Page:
When IT professionals huddle in our groups (gaggle? murder? flock?), one of the conversation undercurrents tends to be that we do have a bit of a rough job.  When you do your job really, really well, no one knows you’re there.  People only want to talk to you when they have a problem.  “Normal business hours” don’t mean anything – nights and weekends are just part of the territory.

It isn’t complaining – I think there’s just a sense of happiness to be talking to other people who understand and appreciate what the position entails.  To outsiders, this may sound a bit odd, or even unwarranted, given our compensation levels, but I can tell you from experience that it can be mentally challenging to constantly be in problem-solving mode.  Tack on the occasional bad manager, unrealistic budgets, crazy deadlines, and IT can be a tough place.

All that moaning aside, there’s a new study out that surveyed IT administrators regarding workplace stress.  Some key findings:

  • 68% of all IT Admins felt their job was stressful (those 32% must have it nice)
  • 49% work more than six hours a week overtime
  • IT Staff from firms of 100-250 users are most likely to quit due to stress

But the most telling statistic is this: 73% of respondents are considering quitting due to workplace stress.  That’s a huge number.  Of those, 28% cite budget reasons and lack of support resources as the primary cause of stress.

There are a bunch more statistics (41% lose sleep, 39% miss social functions, 38% miss time with their kids, 19% have health issues, etc) – but for those of you who have seen Architects on a deadline, you know those complaints are not in our domain alone.

I’ve gone on before about the difficulty in being a one-man IT shop, and the key takeaway for me from this survey was just how disproportionate the stress level is at the 100-250 sizes.  In the growth of companies, there seems to be any easy way to meet needs at the 50 person level, but as firms grow to 100-250, the recognition that the IT spend may need to grow at a level that doesn’t match the 0-50 growth may not be recognized.  You start running into IT expenses that firms of that size haven’t dealt with before.  At 500 users, the understanding of what the required spend for competent IT seems to have sunken in.

When I worked at a large Orange County VAR, the hours were crazy (24-hour shifts weren’t commonplace, but not very rare, either) and the stress levels extreme.  I would like to think – I am an optimist – that it doesn’t need to go that way.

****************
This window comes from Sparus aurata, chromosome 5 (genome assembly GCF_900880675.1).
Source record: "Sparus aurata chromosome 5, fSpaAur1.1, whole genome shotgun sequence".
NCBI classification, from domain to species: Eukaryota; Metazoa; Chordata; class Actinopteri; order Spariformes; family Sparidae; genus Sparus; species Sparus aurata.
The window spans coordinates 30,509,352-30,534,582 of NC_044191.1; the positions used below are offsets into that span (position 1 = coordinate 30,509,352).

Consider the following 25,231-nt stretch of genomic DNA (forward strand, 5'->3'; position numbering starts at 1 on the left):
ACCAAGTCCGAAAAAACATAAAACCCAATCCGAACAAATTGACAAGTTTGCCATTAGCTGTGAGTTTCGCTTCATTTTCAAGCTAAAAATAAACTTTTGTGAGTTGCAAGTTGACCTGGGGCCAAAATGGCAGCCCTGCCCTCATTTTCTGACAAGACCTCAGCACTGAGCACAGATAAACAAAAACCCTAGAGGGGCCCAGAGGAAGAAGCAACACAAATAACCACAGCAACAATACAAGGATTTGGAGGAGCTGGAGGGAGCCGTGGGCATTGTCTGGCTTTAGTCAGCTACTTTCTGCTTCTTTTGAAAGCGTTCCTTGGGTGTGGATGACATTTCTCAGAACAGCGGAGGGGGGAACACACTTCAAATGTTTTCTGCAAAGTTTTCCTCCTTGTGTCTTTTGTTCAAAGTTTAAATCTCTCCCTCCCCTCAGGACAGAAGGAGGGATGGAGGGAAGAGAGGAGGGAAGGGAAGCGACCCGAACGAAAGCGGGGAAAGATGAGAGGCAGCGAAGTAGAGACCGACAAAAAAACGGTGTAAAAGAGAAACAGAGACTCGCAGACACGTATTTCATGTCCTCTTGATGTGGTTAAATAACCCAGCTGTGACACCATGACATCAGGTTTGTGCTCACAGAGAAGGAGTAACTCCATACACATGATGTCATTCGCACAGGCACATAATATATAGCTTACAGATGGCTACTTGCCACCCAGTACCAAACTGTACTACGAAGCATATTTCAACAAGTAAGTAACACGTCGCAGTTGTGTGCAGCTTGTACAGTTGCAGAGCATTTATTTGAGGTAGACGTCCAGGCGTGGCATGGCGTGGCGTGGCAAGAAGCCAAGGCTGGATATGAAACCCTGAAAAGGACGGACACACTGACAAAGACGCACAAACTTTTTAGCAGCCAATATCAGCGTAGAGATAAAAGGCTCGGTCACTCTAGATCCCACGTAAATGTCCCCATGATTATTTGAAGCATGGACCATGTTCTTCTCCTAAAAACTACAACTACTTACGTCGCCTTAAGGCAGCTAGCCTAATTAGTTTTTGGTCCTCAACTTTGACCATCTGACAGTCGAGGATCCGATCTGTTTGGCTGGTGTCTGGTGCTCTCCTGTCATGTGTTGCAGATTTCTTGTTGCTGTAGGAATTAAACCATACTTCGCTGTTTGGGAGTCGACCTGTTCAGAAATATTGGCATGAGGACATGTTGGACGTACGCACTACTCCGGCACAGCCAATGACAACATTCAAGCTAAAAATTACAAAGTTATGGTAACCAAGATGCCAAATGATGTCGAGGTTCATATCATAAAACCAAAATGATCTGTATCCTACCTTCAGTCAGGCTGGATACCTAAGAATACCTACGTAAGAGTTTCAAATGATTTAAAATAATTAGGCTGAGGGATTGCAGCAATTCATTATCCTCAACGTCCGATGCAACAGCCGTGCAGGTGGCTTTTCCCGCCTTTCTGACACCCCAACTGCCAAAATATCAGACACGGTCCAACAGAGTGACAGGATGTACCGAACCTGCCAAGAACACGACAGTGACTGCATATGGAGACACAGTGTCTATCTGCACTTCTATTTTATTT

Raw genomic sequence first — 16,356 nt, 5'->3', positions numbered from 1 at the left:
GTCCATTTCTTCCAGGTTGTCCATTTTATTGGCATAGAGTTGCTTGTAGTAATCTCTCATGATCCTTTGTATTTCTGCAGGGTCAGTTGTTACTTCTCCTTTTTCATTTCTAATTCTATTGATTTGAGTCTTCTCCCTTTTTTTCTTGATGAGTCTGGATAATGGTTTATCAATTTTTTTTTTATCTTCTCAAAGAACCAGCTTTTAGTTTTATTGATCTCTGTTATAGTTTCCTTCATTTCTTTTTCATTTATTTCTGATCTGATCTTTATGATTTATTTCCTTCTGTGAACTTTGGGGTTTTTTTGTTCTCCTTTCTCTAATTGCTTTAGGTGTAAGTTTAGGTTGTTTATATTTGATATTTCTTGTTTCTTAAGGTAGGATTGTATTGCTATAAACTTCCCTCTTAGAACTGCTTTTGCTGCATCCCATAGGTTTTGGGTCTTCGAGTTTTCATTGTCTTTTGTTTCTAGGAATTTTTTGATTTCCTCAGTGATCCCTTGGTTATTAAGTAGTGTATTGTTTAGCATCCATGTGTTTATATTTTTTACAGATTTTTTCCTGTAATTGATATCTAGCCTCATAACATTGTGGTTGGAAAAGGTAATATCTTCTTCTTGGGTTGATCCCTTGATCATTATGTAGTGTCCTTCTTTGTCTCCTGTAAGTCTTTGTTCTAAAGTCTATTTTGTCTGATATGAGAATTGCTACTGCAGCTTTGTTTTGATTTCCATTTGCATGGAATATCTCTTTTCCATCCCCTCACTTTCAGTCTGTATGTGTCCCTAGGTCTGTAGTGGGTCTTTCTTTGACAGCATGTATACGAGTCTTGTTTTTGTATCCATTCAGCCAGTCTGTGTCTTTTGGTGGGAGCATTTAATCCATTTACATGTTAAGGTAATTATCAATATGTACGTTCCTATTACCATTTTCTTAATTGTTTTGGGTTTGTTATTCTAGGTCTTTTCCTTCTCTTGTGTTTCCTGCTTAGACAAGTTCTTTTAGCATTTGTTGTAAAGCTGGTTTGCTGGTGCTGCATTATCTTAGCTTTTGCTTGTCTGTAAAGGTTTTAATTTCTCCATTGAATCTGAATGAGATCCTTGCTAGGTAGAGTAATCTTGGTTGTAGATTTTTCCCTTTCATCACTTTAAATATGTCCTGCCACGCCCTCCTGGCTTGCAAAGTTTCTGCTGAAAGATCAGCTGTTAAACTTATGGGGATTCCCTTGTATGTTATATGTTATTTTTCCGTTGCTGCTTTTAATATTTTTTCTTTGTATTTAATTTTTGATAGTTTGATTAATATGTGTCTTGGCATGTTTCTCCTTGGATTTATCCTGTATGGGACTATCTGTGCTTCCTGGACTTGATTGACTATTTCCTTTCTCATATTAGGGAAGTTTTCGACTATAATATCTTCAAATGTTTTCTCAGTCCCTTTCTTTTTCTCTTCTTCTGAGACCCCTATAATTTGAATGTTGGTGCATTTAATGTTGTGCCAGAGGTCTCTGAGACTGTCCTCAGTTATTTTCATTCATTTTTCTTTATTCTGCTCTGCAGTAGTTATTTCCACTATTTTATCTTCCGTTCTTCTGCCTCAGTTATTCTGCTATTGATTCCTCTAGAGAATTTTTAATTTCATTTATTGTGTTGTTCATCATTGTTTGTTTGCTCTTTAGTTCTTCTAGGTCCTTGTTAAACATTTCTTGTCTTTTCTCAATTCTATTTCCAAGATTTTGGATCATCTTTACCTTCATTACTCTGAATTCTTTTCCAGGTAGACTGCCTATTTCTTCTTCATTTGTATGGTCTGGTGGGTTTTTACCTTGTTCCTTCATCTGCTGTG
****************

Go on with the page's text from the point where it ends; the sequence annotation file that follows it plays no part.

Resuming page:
My personal belief is that there is an existing assumption, ingrained into the industry, that we are going to work extra hours; we will occasionally have to work at night, and on weekends.  It just comes with the territory.  My goal is to say – fine, let’s say the baseline for extra, off hours is 10% of all hours, under the best of circumstances.  What can we do, from an organizational, or infrastructure perspective, to make sure that 10% doesn’t creep into 15% or 20% because of bad equipment, poor maintenance, or unrealistic deadlines?

Stressed workers don’t make good workers.  Unhappy workers tend not to stick around.  It can be difficult to assess, at times, the difference between normal-IT-stress and hey-this-guy-is-really-stressed-out-stress.  If it is the latter, the chances are high that there are steps that can be taken to lighten that load and have a more effective, balanced IT workforce.  Anything from implementing a structured maintenance plan, to rotating after-hour efforts across staff, to using the occasional outside support, to investigating and correcting time sinks, to simply forcing certain staff to learn how to say “no” when they absolutely have to.  At the end of the day, an IT group that is working hard, but healthily, will be much more effective overall for your firm.